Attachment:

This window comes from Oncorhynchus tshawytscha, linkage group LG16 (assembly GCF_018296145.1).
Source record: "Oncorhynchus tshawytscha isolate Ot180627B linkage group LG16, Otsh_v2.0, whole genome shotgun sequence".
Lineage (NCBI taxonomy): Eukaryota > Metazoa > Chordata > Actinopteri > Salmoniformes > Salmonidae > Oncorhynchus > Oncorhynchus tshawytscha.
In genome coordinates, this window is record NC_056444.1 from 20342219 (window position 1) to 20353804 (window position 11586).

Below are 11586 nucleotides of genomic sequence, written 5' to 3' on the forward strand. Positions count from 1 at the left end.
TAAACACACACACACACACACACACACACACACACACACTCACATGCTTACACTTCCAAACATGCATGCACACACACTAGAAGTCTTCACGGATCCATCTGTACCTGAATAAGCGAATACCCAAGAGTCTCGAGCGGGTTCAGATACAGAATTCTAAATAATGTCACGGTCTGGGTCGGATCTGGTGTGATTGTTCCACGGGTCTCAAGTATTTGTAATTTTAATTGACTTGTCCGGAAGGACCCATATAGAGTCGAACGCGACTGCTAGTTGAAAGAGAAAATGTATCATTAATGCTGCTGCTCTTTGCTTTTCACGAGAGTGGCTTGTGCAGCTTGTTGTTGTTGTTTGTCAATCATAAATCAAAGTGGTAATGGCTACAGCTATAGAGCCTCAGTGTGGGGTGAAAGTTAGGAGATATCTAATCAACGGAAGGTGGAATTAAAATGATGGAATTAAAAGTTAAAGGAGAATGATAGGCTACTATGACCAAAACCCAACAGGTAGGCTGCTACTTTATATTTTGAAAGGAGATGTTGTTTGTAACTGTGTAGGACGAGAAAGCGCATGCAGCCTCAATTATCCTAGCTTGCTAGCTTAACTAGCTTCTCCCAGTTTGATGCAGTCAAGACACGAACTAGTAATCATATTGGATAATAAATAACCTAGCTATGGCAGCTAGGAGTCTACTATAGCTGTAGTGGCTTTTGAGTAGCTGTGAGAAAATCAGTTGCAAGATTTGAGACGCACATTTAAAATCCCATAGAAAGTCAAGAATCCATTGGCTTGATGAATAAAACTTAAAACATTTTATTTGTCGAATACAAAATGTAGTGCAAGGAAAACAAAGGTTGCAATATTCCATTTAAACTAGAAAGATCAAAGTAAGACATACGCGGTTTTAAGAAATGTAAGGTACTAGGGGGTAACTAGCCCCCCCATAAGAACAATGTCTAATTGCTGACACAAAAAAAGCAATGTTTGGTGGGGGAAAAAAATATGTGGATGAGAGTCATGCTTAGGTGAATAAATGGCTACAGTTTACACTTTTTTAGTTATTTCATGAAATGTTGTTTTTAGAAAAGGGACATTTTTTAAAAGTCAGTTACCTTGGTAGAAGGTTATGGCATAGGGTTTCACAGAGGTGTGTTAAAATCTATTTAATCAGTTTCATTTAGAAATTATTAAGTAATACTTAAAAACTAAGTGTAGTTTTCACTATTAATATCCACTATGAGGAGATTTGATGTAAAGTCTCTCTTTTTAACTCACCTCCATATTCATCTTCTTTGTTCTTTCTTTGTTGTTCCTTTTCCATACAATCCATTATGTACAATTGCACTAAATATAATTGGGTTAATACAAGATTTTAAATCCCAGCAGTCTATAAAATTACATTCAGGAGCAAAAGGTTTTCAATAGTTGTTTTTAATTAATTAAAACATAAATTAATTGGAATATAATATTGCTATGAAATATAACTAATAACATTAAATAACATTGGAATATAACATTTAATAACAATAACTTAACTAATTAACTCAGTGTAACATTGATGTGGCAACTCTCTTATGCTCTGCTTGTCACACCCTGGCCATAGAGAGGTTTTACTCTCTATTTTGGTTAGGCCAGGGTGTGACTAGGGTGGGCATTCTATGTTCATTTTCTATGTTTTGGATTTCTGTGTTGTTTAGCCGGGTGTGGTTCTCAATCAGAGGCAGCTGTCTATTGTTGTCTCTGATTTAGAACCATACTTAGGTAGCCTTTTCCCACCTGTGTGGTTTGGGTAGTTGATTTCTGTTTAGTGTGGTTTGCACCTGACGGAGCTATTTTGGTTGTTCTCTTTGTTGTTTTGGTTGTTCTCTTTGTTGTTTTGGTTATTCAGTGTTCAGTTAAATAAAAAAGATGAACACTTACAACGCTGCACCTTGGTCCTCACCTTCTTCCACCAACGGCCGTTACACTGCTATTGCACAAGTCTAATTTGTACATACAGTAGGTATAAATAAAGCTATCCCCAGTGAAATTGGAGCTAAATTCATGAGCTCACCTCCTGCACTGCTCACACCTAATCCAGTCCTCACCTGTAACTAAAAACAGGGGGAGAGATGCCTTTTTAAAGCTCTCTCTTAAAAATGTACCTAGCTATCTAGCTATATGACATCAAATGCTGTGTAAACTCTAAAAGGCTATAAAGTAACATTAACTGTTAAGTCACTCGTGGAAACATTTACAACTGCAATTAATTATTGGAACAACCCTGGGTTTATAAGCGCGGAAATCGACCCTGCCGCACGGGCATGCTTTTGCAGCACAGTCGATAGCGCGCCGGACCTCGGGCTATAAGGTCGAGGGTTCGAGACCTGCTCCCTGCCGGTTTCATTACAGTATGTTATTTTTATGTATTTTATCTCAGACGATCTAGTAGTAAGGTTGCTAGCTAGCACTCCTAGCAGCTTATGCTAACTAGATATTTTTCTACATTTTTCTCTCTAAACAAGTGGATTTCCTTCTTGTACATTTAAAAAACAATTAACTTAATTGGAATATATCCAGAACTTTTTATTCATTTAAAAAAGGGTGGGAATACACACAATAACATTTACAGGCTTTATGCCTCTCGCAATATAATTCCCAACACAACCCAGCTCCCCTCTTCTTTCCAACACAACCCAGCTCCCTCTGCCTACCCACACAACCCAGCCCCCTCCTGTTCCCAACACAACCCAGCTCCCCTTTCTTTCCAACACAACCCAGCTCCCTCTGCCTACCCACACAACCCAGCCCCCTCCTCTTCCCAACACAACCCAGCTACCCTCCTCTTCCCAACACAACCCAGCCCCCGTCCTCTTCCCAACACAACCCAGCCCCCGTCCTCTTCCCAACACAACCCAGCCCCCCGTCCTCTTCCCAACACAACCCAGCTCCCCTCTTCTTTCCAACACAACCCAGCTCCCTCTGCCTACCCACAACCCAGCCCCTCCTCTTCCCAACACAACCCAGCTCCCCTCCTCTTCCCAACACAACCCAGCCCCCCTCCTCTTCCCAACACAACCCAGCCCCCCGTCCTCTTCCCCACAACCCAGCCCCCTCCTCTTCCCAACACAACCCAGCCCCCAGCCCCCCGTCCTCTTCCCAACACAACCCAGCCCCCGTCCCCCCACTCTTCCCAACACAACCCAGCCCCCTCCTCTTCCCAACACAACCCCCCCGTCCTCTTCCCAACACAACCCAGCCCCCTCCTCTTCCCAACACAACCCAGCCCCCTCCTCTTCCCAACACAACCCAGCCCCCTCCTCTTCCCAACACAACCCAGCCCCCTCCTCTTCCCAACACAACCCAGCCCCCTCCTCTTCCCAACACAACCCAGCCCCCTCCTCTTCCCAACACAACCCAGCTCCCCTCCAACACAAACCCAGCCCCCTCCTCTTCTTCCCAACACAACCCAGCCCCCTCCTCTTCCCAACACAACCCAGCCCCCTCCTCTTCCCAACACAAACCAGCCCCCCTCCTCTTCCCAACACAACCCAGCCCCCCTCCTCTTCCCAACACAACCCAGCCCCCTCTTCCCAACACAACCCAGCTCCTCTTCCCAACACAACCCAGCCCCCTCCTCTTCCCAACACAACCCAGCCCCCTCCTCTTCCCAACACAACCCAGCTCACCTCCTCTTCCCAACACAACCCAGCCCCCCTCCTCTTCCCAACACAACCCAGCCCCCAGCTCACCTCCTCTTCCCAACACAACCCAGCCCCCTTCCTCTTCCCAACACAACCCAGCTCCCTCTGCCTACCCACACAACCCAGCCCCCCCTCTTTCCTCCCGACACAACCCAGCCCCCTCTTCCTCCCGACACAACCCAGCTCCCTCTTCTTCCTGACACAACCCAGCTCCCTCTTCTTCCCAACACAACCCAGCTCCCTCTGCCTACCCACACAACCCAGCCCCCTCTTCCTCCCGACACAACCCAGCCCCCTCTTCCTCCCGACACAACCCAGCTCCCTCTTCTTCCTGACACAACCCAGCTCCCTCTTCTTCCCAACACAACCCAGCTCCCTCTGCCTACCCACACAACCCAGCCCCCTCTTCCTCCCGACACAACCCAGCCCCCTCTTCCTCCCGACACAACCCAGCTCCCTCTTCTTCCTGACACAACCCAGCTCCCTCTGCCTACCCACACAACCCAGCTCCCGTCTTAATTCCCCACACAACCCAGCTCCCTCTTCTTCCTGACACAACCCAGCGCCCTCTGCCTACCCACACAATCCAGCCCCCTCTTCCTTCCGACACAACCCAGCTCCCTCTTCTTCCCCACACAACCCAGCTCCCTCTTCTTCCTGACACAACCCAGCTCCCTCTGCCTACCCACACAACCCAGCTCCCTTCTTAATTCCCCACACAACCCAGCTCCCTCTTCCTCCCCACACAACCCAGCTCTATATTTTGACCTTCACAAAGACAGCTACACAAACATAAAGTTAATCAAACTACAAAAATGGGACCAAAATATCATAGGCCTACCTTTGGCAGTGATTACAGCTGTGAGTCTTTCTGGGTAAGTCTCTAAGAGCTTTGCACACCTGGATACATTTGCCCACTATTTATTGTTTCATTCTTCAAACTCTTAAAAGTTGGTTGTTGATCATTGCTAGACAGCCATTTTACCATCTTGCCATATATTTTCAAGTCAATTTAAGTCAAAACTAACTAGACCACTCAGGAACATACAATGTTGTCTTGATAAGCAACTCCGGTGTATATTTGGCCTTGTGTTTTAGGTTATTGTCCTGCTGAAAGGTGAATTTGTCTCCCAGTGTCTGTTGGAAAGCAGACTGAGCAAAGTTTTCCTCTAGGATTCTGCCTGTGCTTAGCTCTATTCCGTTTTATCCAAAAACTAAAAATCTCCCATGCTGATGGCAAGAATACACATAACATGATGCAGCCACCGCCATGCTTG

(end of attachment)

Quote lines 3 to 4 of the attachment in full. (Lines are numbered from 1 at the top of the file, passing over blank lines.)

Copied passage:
Lineage (NCBI taxonomy): Eukaryota > Metazoa > Chordata > Actinopteri > Salmoniformes > Salmonidae > Oncorhynchus > Oncorhynchus tshawytscha.
In genome coordinates, this window is record NC_056444.1 from 20342219 (window position 1) to 20353804 (window position 11586).